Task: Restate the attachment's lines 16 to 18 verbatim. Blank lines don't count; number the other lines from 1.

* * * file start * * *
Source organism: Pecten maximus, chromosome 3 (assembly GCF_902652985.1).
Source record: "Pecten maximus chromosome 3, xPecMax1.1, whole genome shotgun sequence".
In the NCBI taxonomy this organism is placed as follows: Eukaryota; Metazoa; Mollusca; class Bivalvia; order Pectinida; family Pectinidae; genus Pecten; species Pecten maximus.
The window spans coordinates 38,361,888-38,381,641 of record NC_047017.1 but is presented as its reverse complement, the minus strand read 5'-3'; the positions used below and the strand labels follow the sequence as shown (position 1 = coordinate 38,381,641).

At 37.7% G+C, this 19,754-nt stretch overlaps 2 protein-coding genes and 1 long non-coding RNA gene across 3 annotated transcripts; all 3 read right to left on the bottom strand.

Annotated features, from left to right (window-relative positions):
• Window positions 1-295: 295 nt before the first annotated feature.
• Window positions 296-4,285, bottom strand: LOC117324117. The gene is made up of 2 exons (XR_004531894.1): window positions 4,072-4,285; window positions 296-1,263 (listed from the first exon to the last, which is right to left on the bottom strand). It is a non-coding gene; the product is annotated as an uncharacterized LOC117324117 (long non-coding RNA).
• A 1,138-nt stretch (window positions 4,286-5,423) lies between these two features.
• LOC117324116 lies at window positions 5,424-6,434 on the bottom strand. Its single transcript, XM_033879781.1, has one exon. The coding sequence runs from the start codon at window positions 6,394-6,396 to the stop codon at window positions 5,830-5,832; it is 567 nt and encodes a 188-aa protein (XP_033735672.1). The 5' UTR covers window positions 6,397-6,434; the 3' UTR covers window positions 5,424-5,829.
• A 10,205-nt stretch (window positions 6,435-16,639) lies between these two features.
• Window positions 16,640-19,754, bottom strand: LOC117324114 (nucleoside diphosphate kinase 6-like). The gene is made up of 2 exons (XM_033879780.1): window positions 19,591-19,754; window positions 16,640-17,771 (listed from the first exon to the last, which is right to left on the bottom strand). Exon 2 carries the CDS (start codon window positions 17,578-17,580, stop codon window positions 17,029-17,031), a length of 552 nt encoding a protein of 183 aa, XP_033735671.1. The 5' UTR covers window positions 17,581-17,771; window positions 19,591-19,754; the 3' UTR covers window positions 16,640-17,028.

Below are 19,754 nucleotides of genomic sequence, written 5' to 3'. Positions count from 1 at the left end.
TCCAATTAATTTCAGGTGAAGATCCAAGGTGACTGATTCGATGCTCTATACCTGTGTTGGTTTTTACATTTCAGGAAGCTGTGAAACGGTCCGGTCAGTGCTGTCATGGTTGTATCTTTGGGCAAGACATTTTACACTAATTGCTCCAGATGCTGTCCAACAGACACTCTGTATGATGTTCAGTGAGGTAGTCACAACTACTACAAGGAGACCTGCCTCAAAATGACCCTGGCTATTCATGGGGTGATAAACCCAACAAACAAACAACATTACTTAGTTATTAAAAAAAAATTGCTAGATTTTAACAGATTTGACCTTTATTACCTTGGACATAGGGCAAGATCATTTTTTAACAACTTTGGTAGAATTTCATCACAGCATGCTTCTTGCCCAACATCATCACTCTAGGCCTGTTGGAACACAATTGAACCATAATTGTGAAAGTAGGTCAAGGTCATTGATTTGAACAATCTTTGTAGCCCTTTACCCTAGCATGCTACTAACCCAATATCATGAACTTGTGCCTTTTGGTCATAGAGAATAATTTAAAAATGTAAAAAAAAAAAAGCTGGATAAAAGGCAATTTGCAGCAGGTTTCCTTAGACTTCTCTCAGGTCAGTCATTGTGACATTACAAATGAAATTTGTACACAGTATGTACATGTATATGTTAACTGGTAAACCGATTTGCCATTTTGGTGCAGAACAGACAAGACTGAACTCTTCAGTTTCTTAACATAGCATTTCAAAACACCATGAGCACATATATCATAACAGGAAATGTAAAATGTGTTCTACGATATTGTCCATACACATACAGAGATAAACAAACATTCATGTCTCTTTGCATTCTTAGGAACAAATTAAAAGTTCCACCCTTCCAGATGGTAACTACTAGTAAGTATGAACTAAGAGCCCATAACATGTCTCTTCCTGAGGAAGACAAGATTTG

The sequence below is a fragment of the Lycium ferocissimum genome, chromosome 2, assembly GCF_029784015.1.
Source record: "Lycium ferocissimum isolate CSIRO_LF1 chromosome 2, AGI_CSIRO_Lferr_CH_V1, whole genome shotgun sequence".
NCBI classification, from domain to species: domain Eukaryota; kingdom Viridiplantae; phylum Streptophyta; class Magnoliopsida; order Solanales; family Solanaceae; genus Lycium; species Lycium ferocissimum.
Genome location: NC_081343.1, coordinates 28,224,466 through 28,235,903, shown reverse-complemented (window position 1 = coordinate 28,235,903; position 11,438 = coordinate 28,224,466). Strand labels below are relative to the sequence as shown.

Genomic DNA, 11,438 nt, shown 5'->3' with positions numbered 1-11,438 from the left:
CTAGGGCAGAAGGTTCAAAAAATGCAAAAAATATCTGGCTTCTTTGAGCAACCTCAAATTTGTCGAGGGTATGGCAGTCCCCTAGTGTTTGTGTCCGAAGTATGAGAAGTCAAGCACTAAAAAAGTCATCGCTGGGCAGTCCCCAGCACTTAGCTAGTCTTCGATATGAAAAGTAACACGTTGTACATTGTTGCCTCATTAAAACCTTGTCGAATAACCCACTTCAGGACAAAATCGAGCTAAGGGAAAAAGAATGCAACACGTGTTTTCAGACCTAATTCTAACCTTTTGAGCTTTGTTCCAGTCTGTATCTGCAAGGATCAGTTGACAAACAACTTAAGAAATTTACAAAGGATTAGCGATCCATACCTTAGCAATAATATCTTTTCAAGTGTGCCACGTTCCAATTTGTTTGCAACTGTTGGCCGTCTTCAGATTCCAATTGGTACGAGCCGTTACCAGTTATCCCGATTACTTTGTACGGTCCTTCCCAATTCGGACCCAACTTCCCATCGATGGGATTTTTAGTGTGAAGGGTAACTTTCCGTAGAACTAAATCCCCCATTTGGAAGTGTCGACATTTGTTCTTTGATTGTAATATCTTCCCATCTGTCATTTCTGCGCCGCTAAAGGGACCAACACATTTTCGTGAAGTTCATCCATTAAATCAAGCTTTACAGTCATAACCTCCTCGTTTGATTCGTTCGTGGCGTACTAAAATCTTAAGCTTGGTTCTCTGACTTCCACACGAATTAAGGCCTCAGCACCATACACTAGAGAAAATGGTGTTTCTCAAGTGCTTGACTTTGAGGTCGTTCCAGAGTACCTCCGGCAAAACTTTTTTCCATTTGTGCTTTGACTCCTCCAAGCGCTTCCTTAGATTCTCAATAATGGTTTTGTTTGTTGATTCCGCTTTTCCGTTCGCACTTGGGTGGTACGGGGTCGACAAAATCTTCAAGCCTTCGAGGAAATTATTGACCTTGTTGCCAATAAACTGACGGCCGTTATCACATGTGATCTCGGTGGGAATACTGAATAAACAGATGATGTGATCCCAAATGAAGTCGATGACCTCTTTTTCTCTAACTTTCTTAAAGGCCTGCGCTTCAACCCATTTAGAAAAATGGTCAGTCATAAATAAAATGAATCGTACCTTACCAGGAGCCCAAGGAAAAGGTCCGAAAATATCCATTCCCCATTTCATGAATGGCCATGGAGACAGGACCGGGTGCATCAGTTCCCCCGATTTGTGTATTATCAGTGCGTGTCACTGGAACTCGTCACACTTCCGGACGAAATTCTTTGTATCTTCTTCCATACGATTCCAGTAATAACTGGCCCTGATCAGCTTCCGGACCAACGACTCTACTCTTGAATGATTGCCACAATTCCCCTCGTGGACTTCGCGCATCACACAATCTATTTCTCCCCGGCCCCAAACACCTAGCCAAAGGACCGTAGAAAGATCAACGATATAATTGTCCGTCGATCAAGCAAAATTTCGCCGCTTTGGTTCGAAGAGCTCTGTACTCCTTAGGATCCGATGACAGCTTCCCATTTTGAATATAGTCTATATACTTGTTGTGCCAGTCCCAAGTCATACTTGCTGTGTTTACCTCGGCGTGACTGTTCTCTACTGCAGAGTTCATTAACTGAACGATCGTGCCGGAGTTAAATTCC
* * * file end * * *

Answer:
Source record: "Lycium ferocissimum isolate CSIRO_LF1 chromosome 2, AGI_CSIRO_Lferr_CH_V1, whole genome shotgun sequence".
NCBI classification, from domain to species: domain Eukaryota; kingdom Viridiplantae; phylum Streptophyta; class Magnoliopsida; order Solanales; family Solanaceae; genus Lycium; species Lycium ferocissimum.
Genome location: NC_081343.1, coordinates 28,224,466 through 28,235,903, shown reverse-complemented (window position 1 = coordinate 28,235,903; position 11,438 = coordinate 28,224,466). Strand labels below are relative to the sequence as shown.